Usually I heard the chair scrapings just after the Johnny Carson show began, at 11:30 or 11:35 pm. I figured the girl in the room beneath me studied just as hard and as late into the night as I did.... *




* P.S.---I am now on Twitter---because I want to see what all the fuss is about.




noallatin said...

When you mentioned UPMC, my ears perked right up. I'm from Johnstown, PA. UPMC took over the only hospital in town that the Catholic hadn't already absorbed about 10 years ago. We got our television news from KDKA (CBS)and WTAE (ABC) in Pittsburg. I'm remember hearing about Shadyside and other regions of Pittsburgh throughout my childhood and high school years.

tottergirl said...

You mentioned liking the movie "Total Recall". Would you believe that in my passport photo I look just like the disguise that went haywire. I know I don't look that bad. It is soooo funny.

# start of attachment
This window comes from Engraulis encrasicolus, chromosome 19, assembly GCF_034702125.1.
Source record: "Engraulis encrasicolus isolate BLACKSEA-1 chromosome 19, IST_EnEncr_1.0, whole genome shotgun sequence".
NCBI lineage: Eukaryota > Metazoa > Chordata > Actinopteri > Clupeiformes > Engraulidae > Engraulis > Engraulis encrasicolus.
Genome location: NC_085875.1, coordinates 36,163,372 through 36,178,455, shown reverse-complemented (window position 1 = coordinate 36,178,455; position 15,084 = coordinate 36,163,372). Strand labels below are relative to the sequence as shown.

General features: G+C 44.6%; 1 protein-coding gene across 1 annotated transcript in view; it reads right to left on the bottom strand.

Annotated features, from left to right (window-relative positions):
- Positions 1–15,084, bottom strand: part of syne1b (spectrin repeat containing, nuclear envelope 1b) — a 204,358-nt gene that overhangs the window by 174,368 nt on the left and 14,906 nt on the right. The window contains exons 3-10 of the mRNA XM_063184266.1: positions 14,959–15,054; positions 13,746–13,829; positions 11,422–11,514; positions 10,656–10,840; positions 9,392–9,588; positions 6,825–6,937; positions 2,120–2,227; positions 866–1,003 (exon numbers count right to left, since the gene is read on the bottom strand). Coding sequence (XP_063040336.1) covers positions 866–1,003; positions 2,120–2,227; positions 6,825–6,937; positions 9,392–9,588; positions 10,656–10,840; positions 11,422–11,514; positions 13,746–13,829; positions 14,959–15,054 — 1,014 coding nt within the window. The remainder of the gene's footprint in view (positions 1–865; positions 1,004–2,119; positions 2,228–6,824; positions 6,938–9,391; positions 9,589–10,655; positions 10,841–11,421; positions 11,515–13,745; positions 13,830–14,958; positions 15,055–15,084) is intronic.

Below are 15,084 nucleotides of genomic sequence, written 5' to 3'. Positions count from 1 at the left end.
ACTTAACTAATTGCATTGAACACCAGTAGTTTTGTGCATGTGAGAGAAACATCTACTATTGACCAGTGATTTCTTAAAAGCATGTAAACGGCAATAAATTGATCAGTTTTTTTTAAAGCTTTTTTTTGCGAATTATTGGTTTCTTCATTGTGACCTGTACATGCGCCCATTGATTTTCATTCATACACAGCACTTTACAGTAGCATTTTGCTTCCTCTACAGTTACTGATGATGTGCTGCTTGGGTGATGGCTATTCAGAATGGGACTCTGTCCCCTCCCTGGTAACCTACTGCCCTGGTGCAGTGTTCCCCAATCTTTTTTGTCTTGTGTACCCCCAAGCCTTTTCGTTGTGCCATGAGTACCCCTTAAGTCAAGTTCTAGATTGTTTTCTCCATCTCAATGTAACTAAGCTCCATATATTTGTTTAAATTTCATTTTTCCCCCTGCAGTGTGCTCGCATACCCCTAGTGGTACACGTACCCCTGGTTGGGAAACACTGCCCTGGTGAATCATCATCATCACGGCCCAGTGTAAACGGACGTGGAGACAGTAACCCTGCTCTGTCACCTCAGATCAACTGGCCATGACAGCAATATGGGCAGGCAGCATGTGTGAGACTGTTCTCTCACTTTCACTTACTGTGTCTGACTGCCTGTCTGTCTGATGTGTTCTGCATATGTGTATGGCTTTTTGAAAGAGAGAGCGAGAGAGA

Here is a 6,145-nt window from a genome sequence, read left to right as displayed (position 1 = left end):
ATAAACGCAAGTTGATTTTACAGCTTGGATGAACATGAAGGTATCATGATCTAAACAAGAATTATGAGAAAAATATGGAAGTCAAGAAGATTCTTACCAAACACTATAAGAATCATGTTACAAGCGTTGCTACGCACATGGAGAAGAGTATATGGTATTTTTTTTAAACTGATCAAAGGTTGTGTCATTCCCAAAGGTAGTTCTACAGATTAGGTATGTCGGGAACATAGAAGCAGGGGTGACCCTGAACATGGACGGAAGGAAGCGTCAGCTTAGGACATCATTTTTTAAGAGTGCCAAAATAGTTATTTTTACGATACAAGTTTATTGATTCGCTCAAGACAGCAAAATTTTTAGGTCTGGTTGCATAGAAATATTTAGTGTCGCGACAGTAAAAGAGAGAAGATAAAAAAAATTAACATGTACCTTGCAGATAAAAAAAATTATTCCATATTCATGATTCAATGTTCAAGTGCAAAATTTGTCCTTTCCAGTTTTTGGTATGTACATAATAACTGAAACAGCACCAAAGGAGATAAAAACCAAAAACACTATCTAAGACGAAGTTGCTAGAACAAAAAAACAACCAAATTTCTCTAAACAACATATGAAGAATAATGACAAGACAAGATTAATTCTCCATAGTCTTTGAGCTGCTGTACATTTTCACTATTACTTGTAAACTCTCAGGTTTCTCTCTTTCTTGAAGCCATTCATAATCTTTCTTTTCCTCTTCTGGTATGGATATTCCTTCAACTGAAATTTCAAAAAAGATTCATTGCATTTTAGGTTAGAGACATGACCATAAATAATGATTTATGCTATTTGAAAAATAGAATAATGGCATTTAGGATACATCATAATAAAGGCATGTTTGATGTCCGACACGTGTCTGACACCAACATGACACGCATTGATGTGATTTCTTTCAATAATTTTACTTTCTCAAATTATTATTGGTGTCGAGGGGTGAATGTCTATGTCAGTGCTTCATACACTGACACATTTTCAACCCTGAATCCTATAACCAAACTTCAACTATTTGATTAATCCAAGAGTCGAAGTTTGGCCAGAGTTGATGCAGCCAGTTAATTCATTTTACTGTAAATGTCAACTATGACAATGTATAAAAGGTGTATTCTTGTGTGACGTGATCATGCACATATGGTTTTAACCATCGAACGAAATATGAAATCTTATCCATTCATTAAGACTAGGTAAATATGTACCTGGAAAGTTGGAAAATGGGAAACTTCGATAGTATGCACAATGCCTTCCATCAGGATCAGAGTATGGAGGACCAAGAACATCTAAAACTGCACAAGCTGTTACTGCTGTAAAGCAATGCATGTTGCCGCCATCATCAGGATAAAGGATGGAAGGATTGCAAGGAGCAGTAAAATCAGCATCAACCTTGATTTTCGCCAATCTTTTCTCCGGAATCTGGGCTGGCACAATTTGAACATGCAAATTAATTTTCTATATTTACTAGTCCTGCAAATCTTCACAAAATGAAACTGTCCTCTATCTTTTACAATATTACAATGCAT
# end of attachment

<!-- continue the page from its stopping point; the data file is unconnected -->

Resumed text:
danielle said...

1. This is so funny - I just resorted to watching episodes of Ghost Hunters on On Demand...cause there were no good old movies I wanted to watch on TV yesterday afternoon....being housebound can get pretty desperate

2. Diploma grad huh? 3 year Diploma grad myself - non Catholic tho - Reading Hospital School of Nursing, Reading PA!!!!!

Anonymous said...

Just keep on laughing.

We shall see who laughs last and longest.

Bo... said...

You won't be the one laughing last and longest. I've got that in the bag.